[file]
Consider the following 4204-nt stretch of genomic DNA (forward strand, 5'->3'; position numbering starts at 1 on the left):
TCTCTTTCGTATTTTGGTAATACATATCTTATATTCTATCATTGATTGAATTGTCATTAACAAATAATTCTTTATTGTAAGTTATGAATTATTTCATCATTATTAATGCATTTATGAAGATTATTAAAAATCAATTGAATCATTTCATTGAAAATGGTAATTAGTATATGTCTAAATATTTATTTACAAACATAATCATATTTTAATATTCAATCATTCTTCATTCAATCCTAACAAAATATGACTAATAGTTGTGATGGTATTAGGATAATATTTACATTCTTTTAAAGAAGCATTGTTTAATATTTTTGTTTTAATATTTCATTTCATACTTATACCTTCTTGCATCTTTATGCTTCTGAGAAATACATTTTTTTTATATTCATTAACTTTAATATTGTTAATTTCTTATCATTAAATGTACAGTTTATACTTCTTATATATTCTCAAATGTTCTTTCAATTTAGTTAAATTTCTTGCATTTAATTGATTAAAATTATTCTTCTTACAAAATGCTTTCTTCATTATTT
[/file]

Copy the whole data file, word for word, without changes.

Consider the following 4204-nt stretch of genomic DNA (forward strand, 5'->3'; position numbering starts at 1 on the left):
TCTCTTTCGTATTTTGGTAATACATATCTTATATTCTATCATTGATTGAATTGTCATTAACAAATAATTCTTTATTGTAAGTTATGAATTATTTCATCATTATTAATGCATTTATGAAGATTATTAAAAATCAATTGAATCATTTCATTGAAAATGGTAATTAGTATATGTCTAAATATTTATTTACAAACATAATCATATTTTAATATTCAATCATTCTTCATTCAATCCTAACAAAATATGACTAATAGTTGTGATGGTATTAGGATAATATTTACATTCTTTTAAAGAAGCATTGTTTAATATTTTTGTTTTAATATTTCATTTCATACTTATACCTTCTTGCATCTTTATGCTTCTGAGAAATACATTTTTTTTATATTCATTAACTTTAATATTGTTAATTTCTTATCATTAAATGTACAGTTTATACTTCTTATATATTCTCAAATGTTCTTTCAATTTAGTTAAATTTCTTGCATTTAATTGATTAAAATTATTCTTCTTACAAAATGCTTTCTTCATTATTT